“The age of Communist Party rule is coming to an end,” Wang told his audience, a mix of local students and young academics from mainland China — the beneficiaries of a warming of relations across the Taiwan Strait that has increased the flow of goods and money between the two erstwhile enemies and also of tourists, scholars and ideas.
China, which claims Taiwan as its own territory, has cheered the rapprochement, calculating that a surge in direct contacts will bind Taiwan ever more closely to the mainland and advance its goal of unification. There are now 558 direct flights a week between Taiwan and China, up from none when President Ma Ying-jeou, the incumbent in a tight election race, took office in 2008 and launched a push for closer relations.
In business, Taiwan increasingly looks to China, which now accounts for more than 40 percent of its exports and is home to more than a million Taiwanese lured by China’s vast pool of cheap labor and huge market. In politics, however, the power of attraction lies with Taiwan, once a dictatorship that now, in stark contrast with China, holds regular elections and boasts a boisterous free press.
“We have what they don’t have. This will have a long-lasting effect,” Ma said of China at a news conference this week.
“Rome wasn’t built in a day,” he added, but Taiwan’s example nonetheless is prodding mainland Chinese to raise questions about “how leaders are selected.”
The Communist Party, which bans rival parties and any public questioning of its right to rule, is due to announce a new leadership — selected in secret — later this year.
Closeness of leaders fascinates
When Ma recently made a campaign stop in Hsinchu, a high-tech and education center on Taiwan’s northwestern coast, students from China turned out to listen to his stump speech — and marveled at how Ma waded into the crowd to shake hands and exchange small talk.
“Our leaders are always so far away,” said a student from Nanjing who got close enough to Ma to shake his hand. The student, who requested anonymity, said he worries that many people on the mainland are too unruly for an immediate transition to Taiwan-style democracy, but he still thinks that the current system of rigid one-party rule has to change.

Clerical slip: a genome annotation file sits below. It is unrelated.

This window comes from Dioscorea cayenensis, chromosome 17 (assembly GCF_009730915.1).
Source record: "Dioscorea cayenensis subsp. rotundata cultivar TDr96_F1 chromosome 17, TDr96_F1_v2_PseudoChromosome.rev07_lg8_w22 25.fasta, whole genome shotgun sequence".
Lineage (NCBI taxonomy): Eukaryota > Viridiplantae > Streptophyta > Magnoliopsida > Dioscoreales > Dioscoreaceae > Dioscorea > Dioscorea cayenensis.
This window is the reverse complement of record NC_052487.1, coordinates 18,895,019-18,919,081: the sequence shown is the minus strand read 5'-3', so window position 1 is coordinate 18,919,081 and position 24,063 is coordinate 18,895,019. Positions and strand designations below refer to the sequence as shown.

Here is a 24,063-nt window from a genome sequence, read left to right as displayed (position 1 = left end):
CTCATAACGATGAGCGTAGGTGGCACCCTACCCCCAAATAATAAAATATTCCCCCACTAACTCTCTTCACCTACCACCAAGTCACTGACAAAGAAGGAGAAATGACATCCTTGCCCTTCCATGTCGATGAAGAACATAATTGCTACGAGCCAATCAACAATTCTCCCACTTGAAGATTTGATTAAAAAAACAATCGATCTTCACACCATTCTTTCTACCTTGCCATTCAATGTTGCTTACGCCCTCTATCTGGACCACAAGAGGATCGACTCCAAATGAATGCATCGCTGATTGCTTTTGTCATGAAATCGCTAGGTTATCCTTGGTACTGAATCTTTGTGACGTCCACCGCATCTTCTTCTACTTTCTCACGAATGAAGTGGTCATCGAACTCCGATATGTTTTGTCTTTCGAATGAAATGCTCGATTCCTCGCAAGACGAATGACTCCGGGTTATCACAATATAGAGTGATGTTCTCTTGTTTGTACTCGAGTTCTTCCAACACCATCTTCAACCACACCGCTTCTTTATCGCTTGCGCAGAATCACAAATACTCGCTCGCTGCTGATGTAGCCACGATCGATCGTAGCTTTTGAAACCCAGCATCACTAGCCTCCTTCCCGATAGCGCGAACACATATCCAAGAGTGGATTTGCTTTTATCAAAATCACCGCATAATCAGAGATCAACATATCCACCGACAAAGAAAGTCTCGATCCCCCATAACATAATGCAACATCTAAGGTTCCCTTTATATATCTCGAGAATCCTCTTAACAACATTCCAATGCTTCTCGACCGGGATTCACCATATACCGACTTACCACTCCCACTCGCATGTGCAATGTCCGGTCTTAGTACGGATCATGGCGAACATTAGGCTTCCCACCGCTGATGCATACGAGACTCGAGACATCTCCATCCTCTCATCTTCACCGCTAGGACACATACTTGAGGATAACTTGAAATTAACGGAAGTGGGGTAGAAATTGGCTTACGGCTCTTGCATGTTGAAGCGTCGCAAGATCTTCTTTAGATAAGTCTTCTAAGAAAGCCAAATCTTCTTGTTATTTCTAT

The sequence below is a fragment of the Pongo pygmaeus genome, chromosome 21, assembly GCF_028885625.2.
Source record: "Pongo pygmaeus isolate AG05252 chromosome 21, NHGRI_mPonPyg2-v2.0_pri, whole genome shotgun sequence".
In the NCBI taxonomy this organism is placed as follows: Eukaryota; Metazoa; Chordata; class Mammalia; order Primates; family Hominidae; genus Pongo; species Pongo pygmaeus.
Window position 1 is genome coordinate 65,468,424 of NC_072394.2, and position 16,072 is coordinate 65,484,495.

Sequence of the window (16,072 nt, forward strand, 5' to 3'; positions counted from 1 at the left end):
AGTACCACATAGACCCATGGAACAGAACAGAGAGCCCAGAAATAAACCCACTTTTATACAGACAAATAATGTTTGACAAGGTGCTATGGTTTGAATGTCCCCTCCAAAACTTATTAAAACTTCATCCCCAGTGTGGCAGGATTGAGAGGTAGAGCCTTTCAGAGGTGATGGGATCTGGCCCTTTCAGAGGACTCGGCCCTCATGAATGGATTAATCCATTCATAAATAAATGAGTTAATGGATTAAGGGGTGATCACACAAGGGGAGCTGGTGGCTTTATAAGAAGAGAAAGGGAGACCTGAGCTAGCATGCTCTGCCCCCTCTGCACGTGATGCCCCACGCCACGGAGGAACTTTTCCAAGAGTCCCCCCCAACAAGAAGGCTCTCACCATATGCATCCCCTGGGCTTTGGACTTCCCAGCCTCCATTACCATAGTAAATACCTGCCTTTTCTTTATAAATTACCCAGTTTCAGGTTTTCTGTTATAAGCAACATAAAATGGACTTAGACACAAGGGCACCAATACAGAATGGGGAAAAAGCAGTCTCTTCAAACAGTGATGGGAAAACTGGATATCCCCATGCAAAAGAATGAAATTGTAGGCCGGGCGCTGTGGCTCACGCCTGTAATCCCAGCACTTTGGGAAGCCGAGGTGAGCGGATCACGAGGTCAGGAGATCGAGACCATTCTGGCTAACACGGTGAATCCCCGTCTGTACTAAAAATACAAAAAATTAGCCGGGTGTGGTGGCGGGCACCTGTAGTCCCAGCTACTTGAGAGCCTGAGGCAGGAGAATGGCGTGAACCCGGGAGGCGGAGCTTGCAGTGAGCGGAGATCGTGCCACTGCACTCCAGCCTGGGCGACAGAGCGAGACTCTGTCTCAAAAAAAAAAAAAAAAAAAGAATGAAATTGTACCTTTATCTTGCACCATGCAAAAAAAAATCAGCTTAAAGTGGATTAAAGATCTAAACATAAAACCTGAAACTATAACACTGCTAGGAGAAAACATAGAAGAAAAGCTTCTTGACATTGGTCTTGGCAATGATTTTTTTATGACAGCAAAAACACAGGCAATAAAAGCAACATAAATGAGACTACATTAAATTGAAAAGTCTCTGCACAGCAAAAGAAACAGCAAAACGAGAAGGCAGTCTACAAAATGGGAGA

State-controlled media in China have mostly played down Taiwan’s democracy or portrayed it as a raucous farce. But Saturday’s elections for both the presidency and the legislature have been widely followed on the Internet, with some Web portals in China providing special election sections and even live coverage of debates between Ma, who is a candidate for the Kuomintang, or KMT, and his rivals. His principal foe is Tsai Ing-wen, whose Democratic Progressive Party wants to keep Beijing at arm’s length. Beijing has made clear that it wants Ma to win and warned of turbulence in the event of victory by Tsai.
“No matter who wins, or who loses, I envy Taiwan and send best wishes,” said a posting by a writer identified as Menghe Caotang on a Chinese version of Twitter.
Taiwan’s example has raised a prickly question for a leadership that rejects elections as an alien and chaos-prone Western import, said Zhang Ming, a professor of politics at Renmin University in Beijing.
“Why do all the neighboring countries and regions have direct elections but not China?” Zhang said. Taiwan, he added, “shows that Chinese people can handle democracy, although it’s not perfect” and has “vigorously refuted a fallacy that democracy is not suitable for Chinese.”
Unlike previous elections in Taiwan, which have often been marred by violence or extensive cheating, this year’s poll has been far more orderly, although a weekly magazine uncovered evidence of what it described as government spying on the opposition.
Wang, the former Tiananmen student leader who is now 42, believes that the Internet and a rapid expansion in the flow of information through it will eventually allow today’s youth in China to succeed in bringing about change.
“Everyone thinks young Chinese today aren’t interested in politics. This is a myth,” Wang said. “They might feel helpless but they still want change.”
An example to follow
At the end of Wang’s three-hour lecture, mainland students rushed to pose for a souvenir photograph with the man reviled by Beijing as a “counter-revolutionary” agitator.
Public discussion of the Tiananmen Square protest movement and the massacre that ended it on June 4, 1989, is taboo in China.
A 22-year-old electrical engineering student from Fujian province, which lies just over a 100 miles away across the Taiwan Strait, said he’d heard vaguely about Wang as a high school student but didn’t know much about what happened in 1989. He decided to attend Wang’s lecture so that “I can see what a student leader is really like.” China, which has more than 1.3 billion people, can’t jump to democracy in a single bound, he said, but it can “step by step” follow the example of Taiwan, an island with a well-educated and wealthier population of just 23 million.
Before the lecture, Wang joined other Chinese exiles for a seminar.
Li Hengqing, a Tiananmen-generation activist who, like Wang, got thrown in jail after the 1989 military crackdown, said that China, though much bigger than Taiwan, has already started on a path traced by the island nation. Taiwan’s own modern political awakening began, he noted, with a KMT massacre in 1947 and took decades of struggle.
Hong Kong-based publisher Bao Pu, whose father was a senior Communist Party official who was purged and jailed for siding with students in 1989, said Taiwan’s biggest challenge to China is its stability, an order that has been reinforced not undermined by its retreat from authoritarianism. “Sooner or later, Beijing will get the message that it is their system that is unstable,” he said.
Researcher Zhang Jie in Beijing contributed to this report.